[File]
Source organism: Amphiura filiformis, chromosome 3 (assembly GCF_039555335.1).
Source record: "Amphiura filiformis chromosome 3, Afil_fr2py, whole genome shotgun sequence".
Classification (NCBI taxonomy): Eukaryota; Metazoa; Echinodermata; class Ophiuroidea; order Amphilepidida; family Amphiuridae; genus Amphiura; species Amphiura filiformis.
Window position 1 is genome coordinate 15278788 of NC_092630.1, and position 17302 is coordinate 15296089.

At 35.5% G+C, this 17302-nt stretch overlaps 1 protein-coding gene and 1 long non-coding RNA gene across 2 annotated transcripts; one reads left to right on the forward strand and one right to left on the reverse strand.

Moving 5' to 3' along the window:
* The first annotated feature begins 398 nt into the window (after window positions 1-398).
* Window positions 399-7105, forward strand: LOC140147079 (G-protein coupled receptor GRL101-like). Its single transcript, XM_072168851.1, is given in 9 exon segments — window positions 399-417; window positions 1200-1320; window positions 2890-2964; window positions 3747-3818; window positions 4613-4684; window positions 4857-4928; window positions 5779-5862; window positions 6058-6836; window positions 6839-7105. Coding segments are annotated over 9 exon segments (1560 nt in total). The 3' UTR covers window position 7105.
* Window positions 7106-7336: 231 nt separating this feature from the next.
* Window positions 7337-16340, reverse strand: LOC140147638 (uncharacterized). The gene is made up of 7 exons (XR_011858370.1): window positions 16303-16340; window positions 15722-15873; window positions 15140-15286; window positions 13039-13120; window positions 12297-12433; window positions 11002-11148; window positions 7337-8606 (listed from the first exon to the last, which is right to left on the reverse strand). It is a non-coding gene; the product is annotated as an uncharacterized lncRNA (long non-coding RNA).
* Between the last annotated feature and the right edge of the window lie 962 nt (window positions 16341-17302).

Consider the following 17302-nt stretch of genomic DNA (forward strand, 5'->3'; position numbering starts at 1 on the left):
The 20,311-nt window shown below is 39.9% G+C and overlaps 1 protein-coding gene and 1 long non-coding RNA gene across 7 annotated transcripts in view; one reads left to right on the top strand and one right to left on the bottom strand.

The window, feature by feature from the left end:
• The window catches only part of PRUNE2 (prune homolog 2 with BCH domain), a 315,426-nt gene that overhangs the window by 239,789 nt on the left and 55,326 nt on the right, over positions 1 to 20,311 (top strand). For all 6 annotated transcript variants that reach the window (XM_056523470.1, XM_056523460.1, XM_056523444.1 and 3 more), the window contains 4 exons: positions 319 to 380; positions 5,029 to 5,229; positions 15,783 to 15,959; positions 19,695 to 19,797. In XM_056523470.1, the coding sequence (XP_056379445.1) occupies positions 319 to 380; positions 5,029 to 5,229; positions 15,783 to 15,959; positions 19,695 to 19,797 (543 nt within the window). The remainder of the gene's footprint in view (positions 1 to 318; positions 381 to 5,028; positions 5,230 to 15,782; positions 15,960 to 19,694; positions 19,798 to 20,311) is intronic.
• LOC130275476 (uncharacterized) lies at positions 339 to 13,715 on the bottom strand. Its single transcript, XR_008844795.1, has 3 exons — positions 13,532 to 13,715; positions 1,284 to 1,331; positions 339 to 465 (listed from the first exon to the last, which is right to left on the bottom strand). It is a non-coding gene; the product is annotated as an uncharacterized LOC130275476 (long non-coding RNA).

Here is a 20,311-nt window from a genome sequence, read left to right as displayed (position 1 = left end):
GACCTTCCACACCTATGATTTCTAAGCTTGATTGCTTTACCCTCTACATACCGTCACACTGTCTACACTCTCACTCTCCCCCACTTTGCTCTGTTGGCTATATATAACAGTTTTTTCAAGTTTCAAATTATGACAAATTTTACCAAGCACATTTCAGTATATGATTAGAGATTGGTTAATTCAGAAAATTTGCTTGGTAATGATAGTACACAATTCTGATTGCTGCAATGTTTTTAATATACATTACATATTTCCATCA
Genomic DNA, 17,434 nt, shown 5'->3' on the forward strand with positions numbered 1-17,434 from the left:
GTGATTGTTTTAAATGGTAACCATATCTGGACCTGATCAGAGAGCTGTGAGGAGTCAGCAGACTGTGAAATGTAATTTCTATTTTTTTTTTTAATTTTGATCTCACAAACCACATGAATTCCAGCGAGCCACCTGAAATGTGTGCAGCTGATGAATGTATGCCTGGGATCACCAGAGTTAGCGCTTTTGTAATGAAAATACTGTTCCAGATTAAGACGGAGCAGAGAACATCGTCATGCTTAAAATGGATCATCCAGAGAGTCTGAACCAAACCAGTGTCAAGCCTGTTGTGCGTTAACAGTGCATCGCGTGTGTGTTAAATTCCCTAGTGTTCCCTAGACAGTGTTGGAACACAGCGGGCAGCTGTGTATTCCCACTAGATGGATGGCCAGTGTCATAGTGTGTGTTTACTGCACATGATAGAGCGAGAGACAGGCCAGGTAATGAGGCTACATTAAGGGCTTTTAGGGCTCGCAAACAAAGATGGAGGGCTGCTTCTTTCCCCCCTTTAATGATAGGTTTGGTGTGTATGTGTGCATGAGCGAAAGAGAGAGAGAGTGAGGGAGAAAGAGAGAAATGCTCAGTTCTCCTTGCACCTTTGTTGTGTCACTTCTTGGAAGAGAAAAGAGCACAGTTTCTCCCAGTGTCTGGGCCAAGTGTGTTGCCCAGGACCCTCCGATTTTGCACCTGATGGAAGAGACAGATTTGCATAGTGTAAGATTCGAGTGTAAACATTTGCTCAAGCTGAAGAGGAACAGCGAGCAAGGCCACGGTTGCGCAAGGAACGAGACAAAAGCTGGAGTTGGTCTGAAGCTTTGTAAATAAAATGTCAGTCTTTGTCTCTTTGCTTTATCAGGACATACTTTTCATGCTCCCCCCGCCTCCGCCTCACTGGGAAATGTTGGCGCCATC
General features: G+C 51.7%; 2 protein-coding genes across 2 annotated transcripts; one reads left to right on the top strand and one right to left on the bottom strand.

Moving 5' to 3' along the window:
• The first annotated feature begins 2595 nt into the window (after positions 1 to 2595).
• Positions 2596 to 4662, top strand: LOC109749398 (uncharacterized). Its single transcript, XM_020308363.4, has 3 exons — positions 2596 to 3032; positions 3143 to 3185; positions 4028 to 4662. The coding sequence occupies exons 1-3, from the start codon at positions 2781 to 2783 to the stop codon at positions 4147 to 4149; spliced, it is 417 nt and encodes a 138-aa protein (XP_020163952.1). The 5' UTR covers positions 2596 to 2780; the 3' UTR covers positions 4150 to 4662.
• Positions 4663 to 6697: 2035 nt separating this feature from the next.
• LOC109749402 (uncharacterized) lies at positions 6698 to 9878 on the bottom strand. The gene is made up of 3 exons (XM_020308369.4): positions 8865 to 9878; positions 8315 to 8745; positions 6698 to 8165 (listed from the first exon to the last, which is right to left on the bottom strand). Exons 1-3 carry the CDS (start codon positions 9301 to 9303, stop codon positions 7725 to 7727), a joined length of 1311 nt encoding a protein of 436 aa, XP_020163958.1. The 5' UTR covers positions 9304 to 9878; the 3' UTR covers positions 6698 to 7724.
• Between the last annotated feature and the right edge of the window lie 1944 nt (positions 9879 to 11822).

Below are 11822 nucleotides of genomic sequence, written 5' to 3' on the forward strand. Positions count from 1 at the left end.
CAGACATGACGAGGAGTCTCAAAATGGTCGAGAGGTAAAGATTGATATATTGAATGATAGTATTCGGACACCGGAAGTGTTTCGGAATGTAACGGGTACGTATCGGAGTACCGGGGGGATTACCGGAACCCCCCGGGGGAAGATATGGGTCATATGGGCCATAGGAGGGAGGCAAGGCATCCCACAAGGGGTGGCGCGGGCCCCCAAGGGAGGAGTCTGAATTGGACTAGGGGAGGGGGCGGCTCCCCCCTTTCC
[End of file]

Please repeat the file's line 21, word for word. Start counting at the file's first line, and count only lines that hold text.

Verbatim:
General features: G+C 51.7%; 2 protein-coding genes across 2 annotated transcripts; one reads left to right on the top strand and one right to left on the bottom strand.